Local running back chasing his NFL dream

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HARRISBURG, Pa. - He didn't play for a big college football program, but he has big dreams.

Former CD East running back Chase Edmonds has never been shy about his goals.

"I want to go to the NFL, win Rookie of the Year and show people I can play football," said Edmonds.

And he has a habit of backing up his words.  The Harrisburg native has excelled at every level of the sport so far.

Panthers head coach Aaron Blanding will probably never forget Edmonds high school football debut.  The first time the freshman touched the ball, he returned a kickoff 89 yards for a touchdown.

From that point on, Blanding knew Edmonds was something special.

"His entire time in high school, he showed that work ethic," said Blanding.  "He never wanted to be last in anything, he always wanted to be first.  He would get into lifting competitions with the linemen, and he just had that drive that was constantly there."

Edmonds also prides himself on that work ethic.

"I wasn't one of those guys who would just yap, yap, yap and never had any action," said Edmonds.  "I tried to make sure I was always the hardest worker on the field at all times."

Despite an outstanding high school career, the 5'9" 190 lb tailback didn't generate much interest from major college football programs.

"Going in, he was a little small," said Blanding.  "So some of the bigger schools kind of passed on him."

"I wasn't an All-American, I wasn't a 5-star recruit," said Edmonds.  "But I kind of just kept faith, stayed the course and kept working hard.  And next thing you know, you get a couple of opportunities."

After signing with Fordham University in New York, he made the most of those opportunities.  Even setting new Patriot League records in the process, including career rushing yards and rushing touchdowns.

Edmonds then earned an invitation to the NFL combine, where he impressed many scouts by posting the fastest times of all the running backs in both the 20-yard shuttle and the three-cone drill.

Even so, coming from a smaller school isn't easy.  Since 1968, only one player from Fordham has been drafted.  But for Edmonds, that just adds fuel to the fire.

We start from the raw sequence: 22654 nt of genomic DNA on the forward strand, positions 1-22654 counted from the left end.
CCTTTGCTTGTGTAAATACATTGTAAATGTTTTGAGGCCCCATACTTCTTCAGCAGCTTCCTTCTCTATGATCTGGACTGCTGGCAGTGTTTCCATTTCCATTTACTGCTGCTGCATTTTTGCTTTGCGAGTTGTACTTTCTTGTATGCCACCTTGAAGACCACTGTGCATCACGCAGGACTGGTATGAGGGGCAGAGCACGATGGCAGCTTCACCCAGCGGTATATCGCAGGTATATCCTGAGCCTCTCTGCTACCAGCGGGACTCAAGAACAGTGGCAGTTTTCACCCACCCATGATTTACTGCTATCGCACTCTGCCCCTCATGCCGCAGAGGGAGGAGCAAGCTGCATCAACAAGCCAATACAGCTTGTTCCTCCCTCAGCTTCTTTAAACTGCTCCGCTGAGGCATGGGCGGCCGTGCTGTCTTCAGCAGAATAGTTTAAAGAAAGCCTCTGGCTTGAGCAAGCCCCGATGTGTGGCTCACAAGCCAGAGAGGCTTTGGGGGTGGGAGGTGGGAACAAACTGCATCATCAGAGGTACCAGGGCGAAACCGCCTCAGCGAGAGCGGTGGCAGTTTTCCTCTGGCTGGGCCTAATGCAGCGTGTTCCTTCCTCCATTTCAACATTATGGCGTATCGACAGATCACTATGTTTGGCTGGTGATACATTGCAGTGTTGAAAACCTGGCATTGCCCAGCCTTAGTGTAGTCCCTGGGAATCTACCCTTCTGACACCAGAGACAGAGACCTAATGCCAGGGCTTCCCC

"I get ticked off (when people doubt me)," said Edmonds.  "But I think I get more satisfaction after I prove them wrong."

"Huge," answered Blanding, when asked about the size of the chip on Edmonds' shoulder.  "And that's the way he likes it.  If you tell him he's too small, he's going to get bigger.  If you tell him he's too slow, he's going to get faster.  When you tell him he can't do something, that just grows and grows, and it eats him up inside.  And that's a good thing, because he handles it in the right way."

Besides that chip on his shoulder, Edmonds is also motivated by family, including his 3-year-old daughter Avery and his late Uncle Joe.

Like a second father to Edmonds, Uncle Joe never missed a game until he died when Edmonds was just 9 years old.  A tattoo near Edmonds' heart reads "RIP Uncle Joe."

"He always used to say 'Nephew, you're going to the NFL,' and being 9 or 10, you don't think much of it," said Edmonds.  "But now, when I'm working out, doing a set or a rep, I always tell myself 'Uncle Joe, this is for you.'  And I know he's smiling down on me.  And I know when I finally get to hear my name called (in the draft), it will be a big weight off my shoulders that he can know that his nephew made it."

Nothing is guaranteed in the draft, but Edmonds has already drawn interest from almost a dozen NFL teams, including the Giants, Patriots and Eagles.  Some draft experts are projecting Edmonds could go as high as the 4th round.

The NFL Draft will air on Fox43 Thursday night starting at 8:00pm and Friday night at 7:00pm.

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